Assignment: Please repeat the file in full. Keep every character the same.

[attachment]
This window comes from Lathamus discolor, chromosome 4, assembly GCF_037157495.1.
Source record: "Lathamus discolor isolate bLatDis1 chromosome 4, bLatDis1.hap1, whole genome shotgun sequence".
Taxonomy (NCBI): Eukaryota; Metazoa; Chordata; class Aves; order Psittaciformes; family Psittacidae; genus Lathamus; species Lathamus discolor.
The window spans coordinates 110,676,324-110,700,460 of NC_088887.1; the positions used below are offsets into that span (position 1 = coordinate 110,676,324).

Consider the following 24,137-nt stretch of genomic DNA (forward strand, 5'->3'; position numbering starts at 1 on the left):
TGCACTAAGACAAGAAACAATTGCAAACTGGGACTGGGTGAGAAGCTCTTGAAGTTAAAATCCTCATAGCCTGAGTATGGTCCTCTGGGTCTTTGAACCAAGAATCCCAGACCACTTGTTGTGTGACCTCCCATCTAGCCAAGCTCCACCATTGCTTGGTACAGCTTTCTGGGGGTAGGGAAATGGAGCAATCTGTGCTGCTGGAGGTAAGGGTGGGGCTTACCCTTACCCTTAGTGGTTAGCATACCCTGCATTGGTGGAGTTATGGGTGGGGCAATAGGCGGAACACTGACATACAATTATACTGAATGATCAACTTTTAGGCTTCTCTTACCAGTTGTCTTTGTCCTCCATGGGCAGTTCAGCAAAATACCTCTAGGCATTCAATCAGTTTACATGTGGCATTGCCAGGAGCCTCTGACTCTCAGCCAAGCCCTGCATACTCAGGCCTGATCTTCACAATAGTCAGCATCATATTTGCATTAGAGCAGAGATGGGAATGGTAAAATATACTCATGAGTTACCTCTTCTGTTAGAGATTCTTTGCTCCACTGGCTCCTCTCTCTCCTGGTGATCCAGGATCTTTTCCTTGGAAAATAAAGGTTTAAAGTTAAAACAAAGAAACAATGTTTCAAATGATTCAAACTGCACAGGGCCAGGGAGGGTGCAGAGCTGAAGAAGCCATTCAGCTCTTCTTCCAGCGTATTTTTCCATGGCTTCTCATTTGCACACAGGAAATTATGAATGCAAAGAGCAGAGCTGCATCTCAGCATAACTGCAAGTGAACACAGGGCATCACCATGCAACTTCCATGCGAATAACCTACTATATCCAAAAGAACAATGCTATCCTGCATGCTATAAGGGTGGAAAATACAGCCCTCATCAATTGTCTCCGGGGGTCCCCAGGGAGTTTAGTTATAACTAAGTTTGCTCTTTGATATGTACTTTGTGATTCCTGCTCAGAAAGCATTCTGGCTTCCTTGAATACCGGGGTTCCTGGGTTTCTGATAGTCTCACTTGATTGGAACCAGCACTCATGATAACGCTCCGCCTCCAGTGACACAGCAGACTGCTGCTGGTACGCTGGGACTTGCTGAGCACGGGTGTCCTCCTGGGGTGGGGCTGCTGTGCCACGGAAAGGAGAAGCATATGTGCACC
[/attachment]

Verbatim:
This window comes from Lathamus discolor, chromosome 4, assembly GCF_037157495.1.
Source record: "Lathamus discolor isolate bLatDis1 chromosome 4, bLatDis1.hap1, whole genome shotgun sequence".
Taxonomy (NCBI): Eukaryota; Metazoa; Chordata; class Aves; order Psittaciformes; family Psittacidae; genus Lathamus; species Lathamus discolor.
The window spans coordinates 110,676,324-110,700,460 of NC_088887.1; the positions used below are offsets into that span (position 1 = coordinate 110,676,324).

Consider the following 24,137-nt stretch of genomic DNA (forward strand, 5'->3'; position numbering starts at 1 on the left):
TGCACTAAGACAAGAAACAATTGCAAACTGGGACTGGGTGAGAAGCTCTTGAAGTTAAAATCCTCATAGCCTGAGTATGGTCCTCTGGGTCTTTGAACCAAGAATCCCAGACCACTTGTTGTGTGACCTCCCATCTAGCCAAGCTCCACCATTGCTTGGTACAGCTTTCTGGGGGTAGGGAAATGGAGCAATCTGTGCTGCTGGAGGTAAGGGTGGGGCTTACCCTTACCCTTAGTGGTTAGCATACCCTGCATTGGTGGAGTTATGGGTGGGGCAATAGGCGGAACACTGACATACAATTATACTGAATGATCAACTTTTAGGCTTCTCTTACCAGTTGTCTTTGTCCTCCATGGGCAGTTCAGCAAAATACCTCTAGGCATTCAATCAGTTTACATGTGGCATTGCCAGGAGCCTCTGACTCTCAGCCAAGCCCTGCATACTCAGGCCTGATCTTCACAATAGTCAGCATCATATTTGCATTAGAGCAGAGATGGGAATGGTAAAATATACTCATGAGTTACCTCTTCTGTTAGAGATTCTTTGCTCCACTGGCTCCTCTCTCTCCTGGTGATCCAGGATCTTTTCCTTGGAAAATAAAGGTTTAAAGTTAAAACAAAGAAACAATGTTTCAAATGATTCAAACTGCACAGGGCCAGGGAGGGTGCAGAGCTGAAGAAGCCATTCAGCTCTTCTTCCAGCGTATTTTTCCATGGCTTCTCATTTGCACACAGGAAATTATGAATGCAAAGAGCAGAGCTGCATCTCAGCATAACTGCAAGTGAACACAGGGCATCACCATGCAACTTCCATGCGAATAACCTACTATATCCAAAAGAACAATGCTATCCTGCATGCTATAAGGGTGGAAAATACAGCCCTCATCAATTGTCTCCGGGGGTCCCCAGGGAGTTTAGTTATAACTAAGTTTGCTCTTTGATATGTACTTTGTGATTCCTGCTCAGAAAGCATTCTGGCTTCCTTGAATACCGGGGTTCCTGGGTTTCTGATAGTCTCACTTGATTGGAACCAGCACTCATGATAACGCTCCGCCTCCAGTGACACAGCAGACTGCTGCTGGTACGCTGGGACTTGCTGAGCACGGGTGTCCTCCTGGGGTGGGGCTGCTGTGCCACGGAAAGGAGAAGCATATGTGCACC